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Authors: Pro Se Press

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BOOK: Nobody Dies For Free
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I have no idea who shot me!
Don’t you read the papers, Rick?”


Not in New Haven; I don’t
normally live around here. I came in to see to your well
being.”


Oh…well I was just walking
out of a coffee shop, minding my own business, when it hit me. I
don’t even remember hearing the shot, although some other people in
the area reported a loud bang. I remember feeling some pain and
falling down and people running around—some almost stepping on
me—and then I was in the hospital. I’m tired of telling that story,
so I’m glad you asked now and got it out of the way. I must have
told the police the same thing a hundred times in the past week. I
just want to forget about it and get back to regular
life!”


I’m sorry, Angela. I didn’t
mean to upset you. I couldn’t help being curious. So what does this
regular life you speak of involve? Would there normally be a ring
on that injured hand of yours? Or are you more of a career-now,
marriage-later sort of girl?”


I haven’t had much luck
with either,” Angela said. “I’m single, just graduated school now
at the ripe old age of twenty-nine, and have no idea what I’m going
to do next. I’ll probably end up teaching, not that I want
to.”


Well what is it that you
want to do?” Monroe asked.


I’m an actress at heart,”
Angela said, “but ten years of trying and getting nowhere is too
long. I had to stop.”


Ah…you’re a thespian!”
Monroe said, giving her a smile. “Interesting; I’d like to hear
more about what you’ve done, and I’m sure those ten years you speak
of couldn’t have been all bad. You must have had some little
successes in there to keep you going.”


Well, it had its moments,”
Angela admitted, catching the contagion of Monroe’s smile and
smirking a bit now too. “The first few years were wonderful, before
the pressure to make it into something bigger got to be too much
for me. In the beginning, it was just about the love of
performance, being on stage, figuring out how to forget where
Angela MacIntyre ended and her character began.”

They came across a small
wooden bench behind a clump of trees. They sat and Monroe decided
to keep the subject going, as it seemed to get Angela to open up,
talk more, forget her troubles and speak honestly.


What were some of the roles
you got to play?” he asked. “Anything I may have heard
of?”


I should hope so,” Angela
said, “if you have any clue about the theatre at all.”


Try me,” Monroe
said.


I poked around in
Shakespeare Land of course,” Angela said, “but that’s to be
expected, I suppose. And there was
Summer and Smoke
early
on.”


Ah,” Monroe said,
“Tennessee Williams, always interesting stuff there.”


It was,” Angela nodded.
“That was the first time I felt completely lost in a role, lost in
a good way I mean. That’s the feeling I always hoped for when
trying on a new part. I wanted Angela to go away and someone new to
inhabit my body, maybe even my soul.”


You wanted to provide an
escapist experience for yourself as well as for the audience,”
Monroe said.


Yes, something like that,”
Angela nodded again, smiled sincerely like one who appreciates that
another understands, fully, just what they mean.


So I suppose, in a way,”
Monroe said, “acting is a semi-suicidal occupation. The actor wants
to get rid of him or herself, at least for a while.”


You could look at it that
way,” Angela said.


And you’ve quit seriously
pursuing it now?” Monroe asked.


I couldn’t take it
anymore.”


It must hurt terribly, to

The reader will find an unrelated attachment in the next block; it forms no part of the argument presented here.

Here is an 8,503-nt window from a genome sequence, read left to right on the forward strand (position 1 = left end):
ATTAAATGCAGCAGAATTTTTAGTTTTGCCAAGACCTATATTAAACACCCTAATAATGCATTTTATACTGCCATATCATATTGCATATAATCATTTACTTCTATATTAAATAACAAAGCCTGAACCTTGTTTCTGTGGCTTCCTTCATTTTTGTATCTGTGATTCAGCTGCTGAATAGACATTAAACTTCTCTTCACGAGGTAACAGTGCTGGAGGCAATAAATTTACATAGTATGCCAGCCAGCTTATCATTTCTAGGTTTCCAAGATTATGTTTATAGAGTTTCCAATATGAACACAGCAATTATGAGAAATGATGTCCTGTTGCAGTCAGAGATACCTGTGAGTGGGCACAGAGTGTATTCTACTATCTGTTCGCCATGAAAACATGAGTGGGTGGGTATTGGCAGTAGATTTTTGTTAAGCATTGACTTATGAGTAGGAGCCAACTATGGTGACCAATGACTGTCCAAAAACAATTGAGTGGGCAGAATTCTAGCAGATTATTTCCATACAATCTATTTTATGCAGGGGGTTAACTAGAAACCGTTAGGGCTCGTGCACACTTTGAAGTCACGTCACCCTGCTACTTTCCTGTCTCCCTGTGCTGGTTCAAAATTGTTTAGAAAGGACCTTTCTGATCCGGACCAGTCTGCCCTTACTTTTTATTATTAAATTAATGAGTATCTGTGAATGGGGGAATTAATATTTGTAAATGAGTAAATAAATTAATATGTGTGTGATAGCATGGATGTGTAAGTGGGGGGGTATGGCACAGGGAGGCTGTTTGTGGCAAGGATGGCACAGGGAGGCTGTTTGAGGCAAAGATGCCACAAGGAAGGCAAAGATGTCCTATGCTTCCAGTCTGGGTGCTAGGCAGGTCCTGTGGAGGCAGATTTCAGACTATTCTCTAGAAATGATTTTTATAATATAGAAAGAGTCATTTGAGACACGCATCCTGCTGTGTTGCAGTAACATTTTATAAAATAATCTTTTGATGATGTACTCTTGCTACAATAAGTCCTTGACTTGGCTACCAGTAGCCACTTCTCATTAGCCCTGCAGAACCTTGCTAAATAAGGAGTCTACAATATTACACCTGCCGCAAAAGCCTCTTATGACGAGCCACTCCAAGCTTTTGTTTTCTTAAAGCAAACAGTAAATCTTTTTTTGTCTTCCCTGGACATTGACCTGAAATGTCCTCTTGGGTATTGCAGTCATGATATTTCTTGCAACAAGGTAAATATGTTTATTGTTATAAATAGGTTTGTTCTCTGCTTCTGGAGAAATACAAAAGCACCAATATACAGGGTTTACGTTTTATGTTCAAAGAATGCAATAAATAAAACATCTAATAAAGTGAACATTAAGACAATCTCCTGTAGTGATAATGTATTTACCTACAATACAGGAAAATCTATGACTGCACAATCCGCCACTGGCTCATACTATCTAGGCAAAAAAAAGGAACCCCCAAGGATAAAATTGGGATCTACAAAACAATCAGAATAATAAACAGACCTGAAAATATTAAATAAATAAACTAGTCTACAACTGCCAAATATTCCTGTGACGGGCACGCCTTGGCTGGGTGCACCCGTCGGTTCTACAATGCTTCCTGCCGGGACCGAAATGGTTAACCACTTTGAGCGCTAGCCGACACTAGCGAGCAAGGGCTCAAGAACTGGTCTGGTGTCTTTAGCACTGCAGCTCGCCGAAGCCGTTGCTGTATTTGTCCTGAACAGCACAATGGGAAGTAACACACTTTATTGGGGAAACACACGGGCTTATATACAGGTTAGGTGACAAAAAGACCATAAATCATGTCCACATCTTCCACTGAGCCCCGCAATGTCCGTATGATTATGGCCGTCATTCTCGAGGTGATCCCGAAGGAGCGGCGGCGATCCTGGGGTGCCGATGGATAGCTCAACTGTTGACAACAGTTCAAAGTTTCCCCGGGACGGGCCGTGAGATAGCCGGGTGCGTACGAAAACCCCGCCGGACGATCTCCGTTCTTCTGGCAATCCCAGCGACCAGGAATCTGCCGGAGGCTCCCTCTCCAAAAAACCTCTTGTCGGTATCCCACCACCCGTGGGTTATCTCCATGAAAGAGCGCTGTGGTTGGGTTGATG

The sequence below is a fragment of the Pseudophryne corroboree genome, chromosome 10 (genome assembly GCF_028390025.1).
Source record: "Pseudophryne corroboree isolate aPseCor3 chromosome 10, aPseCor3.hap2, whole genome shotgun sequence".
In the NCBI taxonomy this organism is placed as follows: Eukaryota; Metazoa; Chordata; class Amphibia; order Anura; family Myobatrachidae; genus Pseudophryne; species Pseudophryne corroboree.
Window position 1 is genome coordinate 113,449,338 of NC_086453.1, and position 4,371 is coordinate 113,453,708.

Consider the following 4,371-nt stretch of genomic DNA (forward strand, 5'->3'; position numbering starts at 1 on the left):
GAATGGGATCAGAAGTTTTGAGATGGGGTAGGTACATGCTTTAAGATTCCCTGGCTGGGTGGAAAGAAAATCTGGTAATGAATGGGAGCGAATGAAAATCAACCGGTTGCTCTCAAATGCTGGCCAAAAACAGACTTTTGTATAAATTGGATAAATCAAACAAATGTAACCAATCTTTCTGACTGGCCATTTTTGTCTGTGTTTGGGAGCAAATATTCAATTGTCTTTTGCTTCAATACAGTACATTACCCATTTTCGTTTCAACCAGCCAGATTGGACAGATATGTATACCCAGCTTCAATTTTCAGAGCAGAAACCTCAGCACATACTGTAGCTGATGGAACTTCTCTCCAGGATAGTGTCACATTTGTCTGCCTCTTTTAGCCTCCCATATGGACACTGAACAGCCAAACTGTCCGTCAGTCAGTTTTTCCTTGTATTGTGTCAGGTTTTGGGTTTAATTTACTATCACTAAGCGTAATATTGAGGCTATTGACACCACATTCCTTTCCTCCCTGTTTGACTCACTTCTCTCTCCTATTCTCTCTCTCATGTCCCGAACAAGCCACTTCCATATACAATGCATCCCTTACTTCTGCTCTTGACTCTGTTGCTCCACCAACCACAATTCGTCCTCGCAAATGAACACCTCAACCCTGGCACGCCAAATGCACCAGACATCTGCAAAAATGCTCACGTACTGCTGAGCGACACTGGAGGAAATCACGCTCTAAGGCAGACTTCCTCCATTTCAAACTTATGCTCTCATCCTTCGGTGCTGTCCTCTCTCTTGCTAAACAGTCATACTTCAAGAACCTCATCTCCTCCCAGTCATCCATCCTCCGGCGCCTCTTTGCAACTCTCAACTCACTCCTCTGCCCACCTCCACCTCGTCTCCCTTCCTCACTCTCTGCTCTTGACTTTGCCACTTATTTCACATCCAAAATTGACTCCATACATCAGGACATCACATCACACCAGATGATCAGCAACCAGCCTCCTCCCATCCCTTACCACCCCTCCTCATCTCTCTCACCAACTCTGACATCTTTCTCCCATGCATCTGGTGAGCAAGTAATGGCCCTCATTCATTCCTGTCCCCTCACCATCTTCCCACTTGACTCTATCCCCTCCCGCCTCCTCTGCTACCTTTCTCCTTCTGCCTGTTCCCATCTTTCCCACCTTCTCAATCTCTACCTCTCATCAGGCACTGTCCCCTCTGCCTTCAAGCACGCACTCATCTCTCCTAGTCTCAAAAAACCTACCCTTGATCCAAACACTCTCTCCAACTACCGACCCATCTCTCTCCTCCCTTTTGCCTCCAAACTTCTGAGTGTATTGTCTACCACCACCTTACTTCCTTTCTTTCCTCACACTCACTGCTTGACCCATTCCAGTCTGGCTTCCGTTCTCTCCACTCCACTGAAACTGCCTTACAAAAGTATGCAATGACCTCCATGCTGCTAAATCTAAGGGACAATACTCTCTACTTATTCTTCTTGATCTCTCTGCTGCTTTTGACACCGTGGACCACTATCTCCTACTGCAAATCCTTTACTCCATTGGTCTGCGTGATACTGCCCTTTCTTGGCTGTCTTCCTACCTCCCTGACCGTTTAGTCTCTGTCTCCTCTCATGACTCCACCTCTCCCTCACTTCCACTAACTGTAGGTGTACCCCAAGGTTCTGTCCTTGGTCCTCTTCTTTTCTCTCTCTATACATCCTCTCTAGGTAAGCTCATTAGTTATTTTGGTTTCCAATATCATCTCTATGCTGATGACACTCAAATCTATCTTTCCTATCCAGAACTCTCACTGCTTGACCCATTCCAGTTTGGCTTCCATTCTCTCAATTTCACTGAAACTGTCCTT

give up on a dream.”


Not as much as you think,”
Angela said. “Maybe…maybe it was only partially my dream. Maybe I
was tricked into thinking it was more important to me than it
actually was.”


Tricked by whom?” Monroe
asked.


Can we change the subject?
Please?”


Am I prying too
deeply?


Yes…no…I don’t know. I’m
not uncomfortable talking about it, not with you at least, but it
saddens me.”


Well I’m glad you’re not
uncomfortable, Angela. I think it’s important for a patient to be
at ease with someone who wants to help them.”


Rick, you’re sounding too
much like a shrink. You’re supposed to be concerned with my
shoulder, not my dreams.”


Do you want me to shut
up?”


No. No, I
don’t.”

Monroe smiled at her.
Connection made, he thought. He made up his mind to continue to
probe her feelings, her hopes, her attitudes toward life and
whatever else might possibly pertain to his seeking information
about Simon Scythe, but he had to pull back a bit, he knew, not dig
too deep too soon. The last thing he wanted to do was set off
alarms in Angela’s head. Secrets would have to be eased out slowly,
not ripped off like a Band-Aid.


And what about you?” Angela
said. “What were your dreams when you were younger? How’d you wind
up in the physical therapy field?”

Good, Monroe thought, she’s
changing the subject on her own, a sign that she wants to keep the
dialogue alive. “It’s a noble profession, don’t you
think?”


We’ll see about that,”
Angela said with a mischievous giggle, “when we find out if you can
get me using this arm again. When do we get to that anyway? Or were
you planning on sitting out here talking to me all day?”


I want you to be
comfortable with me,” Monroe said. “You said you’d prefer a woman
therapist, so I thought I’d give you some time to change your
mind.”


I’m not so worried about it
now. Anyway, I’m halfway convinced you might be gay, which would
keep you from hitting on me, I suppose.”


I hate to disappoint you,
but I’m not gay. Why would you assume that?”


How old are you?
Thirty-five, thirty-six…?”


Just over the border of
forty, actually.”


And not married? You’re
good-looking, in a decent job, so why not?”


Actually,” Monroe said,
making the decision to use some truth to his possible advantage,
“I’m a widower.”


Oh fuck!” Angela piped up,
and then let her voice drop back down to conversational softness.
“I’m sorry. God, I feel stupid now.”


There’s nothing to be
sorry, about,” Monroe assured her. “It simply is what it
is.”


Can I ask what happened?”
Angela dared.


I’d…rather not discuss the